Jobs at Core of 2010 Home Sales

Several factors give reason to believe that the job market is moving in the right direction.

March 1, 2010

The extension and expansion of the home buyer tax credit can be counted on to help home sales throughout the first half of this year, but how will markets fare after the credit expires on April 30 (with deals having until June 30 to close)?

The health of housing for the second half of the year is dependent on jobs, and on this point the picture is mixed. Although we expect GDP growth of about 3 percent this year, job growth will lag and we could see unemployment worsen to about 10.5 percent in the second quarter before it improves.

Employment has always lagged economic growth, and for commonsense reasons. Among other factors, companies tend to hold off on hiring even as business rises until they see growth is sustainable.

However, several factors give reason to believe that the job market is moving in the right direction:

  •  Temporary employment is up. We’ve seen several months of increasing demand for temporary workers, signaling future permanent gains.
  • 2010 is a census year. This once-a-decade event is a big job generator in its own right. The government can be expected to hire a million people to help it count U.S. households. These temp jobs will serve as a bridge while the economy strengthens and companies ramp up hiring.
  • Some key sectors are already adding jobs. The professional business service sector—which encompasses accounting, management consulting, and law—got hammered in the recession, but it added 50,000 jobs in December. That’s positive news for commercial markets. Meanwhile, jobs in health care service and education remain strong.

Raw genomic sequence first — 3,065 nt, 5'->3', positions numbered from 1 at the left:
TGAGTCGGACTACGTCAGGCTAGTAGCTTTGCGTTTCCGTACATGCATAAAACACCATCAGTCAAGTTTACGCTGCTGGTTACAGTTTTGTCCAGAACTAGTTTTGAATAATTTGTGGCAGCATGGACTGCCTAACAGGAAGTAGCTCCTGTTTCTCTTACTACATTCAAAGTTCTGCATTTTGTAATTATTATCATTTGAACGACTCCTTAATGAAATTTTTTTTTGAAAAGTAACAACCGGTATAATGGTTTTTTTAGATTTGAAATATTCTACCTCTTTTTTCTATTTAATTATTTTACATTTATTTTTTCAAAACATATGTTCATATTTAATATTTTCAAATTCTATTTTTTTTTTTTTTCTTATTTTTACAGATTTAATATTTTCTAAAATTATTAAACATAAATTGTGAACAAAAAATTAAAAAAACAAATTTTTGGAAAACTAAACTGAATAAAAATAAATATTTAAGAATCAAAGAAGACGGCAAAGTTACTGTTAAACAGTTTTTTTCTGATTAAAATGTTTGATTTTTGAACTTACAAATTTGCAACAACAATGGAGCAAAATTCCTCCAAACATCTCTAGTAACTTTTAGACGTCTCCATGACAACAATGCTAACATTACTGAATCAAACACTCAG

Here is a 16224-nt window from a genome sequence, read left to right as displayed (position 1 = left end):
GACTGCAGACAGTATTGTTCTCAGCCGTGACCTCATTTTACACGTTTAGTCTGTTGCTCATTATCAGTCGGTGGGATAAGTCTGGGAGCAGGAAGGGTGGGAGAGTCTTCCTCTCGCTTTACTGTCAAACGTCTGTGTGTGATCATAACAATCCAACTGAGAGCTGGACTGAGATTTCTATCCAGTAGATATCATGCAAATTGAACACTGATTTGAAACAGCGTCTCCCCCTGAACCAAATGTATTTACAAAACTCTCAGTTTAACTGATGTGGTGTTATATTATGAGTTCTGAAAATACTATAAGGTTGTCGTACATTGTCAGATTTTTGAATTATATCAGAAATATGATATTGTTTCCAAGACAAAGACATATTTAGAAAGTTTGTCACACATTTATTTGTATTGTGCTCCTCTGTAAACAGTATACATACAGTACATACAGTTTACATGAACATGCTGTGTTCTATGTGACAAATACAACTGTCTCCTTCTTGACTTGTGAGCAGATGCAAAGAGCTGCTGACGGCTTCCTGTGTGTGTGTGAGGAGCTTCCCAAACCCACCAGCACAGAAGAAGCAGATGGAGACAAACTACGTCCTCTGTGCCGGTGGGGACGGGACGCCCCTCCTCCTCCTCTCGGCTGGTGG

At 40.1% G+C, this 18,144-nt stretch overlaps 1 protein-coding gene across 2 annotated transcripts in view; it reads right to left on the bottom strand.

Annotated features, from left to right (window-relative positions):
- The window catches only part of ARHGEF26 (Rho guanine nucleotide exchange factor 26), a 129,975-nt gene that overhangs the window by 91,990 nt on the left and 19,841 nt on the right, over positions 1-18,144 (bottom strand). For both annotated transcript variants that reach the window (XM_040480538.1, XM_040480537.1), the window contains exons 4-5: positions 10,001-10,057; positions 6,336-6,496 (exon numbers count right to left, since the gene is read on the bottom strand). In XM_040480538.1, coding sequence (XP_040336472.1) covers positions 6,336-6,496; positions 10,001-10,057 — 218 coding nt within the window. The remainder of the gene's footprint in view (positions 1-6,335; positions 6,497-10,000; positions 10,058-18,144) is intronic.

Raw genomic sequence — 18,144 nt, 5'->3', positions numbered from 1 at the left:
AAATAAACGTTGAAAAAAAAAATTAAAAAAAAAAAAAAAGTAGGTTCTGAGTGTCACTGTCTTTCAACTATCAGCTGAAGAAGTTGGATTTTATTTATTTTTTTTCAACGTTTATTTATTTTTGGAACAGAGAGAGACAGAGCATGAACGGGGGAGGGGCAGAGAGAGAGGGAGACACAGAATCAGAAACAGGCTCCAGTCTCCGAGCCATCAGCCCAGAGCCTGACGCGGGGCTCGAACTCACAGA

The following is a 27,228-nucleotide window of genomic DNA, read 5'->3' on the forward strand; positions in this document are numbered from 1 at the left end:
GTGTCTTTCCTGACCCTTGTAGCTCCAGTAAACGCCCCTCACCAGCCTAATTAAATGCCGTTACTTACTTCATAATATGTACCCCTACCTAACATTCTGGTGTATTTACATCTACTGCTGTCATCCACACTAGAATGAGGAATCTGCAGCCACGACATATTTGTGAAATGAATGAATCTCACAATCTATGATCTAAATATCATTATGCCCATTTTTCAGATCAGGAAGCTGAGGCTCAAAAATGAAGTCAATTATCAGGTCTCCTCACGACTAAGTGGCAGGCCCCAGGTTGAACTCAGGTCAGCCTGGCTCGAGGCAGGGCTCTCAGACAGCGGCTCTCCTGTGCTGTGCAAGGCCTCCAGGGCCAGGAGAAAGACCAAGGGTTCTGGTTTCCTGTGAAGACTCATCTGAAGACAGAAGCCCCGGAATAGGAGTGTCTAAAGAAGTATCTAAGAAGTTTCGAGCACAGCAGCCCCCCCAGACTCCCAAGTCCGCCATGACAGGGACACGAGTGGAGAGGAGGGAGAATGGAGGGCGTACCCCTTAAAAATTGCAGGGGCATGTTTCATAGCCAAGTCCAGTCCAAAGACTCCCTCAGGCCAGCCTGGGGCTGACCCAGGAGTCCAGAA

Although many pieces must fit together for real estate to gain after the tax credit expires, we can say the most important underpinning of economic health—jobs—is showing encouraging signs.

Lawrence Yun
Chief Economist and Senior Vice President of Research at the National Association of REALTORS®

Yun oversees and is responsible for a wide range of research activity for the association including NAR’s Existing Home Sales statistics, Affordability Index, and Home Buyers and Sellers Profile Report. He regularly provides commentary on real estate market trends for its 1.3 million REALTOR® members.

Dr. Yun creates NAR’s forecasts and participates in many economic forecasting panels, among them the Blue Chip Council and the Wall Street Journal Forecasting Survey. He also participates in the Industrial Economists Discussion Group at the Joint Center for Housing Studies of Harvard University. He appears regularly on financial news outlets, is a frequent speaker at real estate conferences throughout the United States, and has testified before Congress. Dr. Yun has appeared as a guest on CSPAN’s Washington Journal and is a regular guest columnist on the Forbes website and The Hill, an “inside the beltway” publication on public affairs.

Dr. Yun received his undergraduate degree from Purdue University and earned his Ph.D. from the University of Maryland at College Park.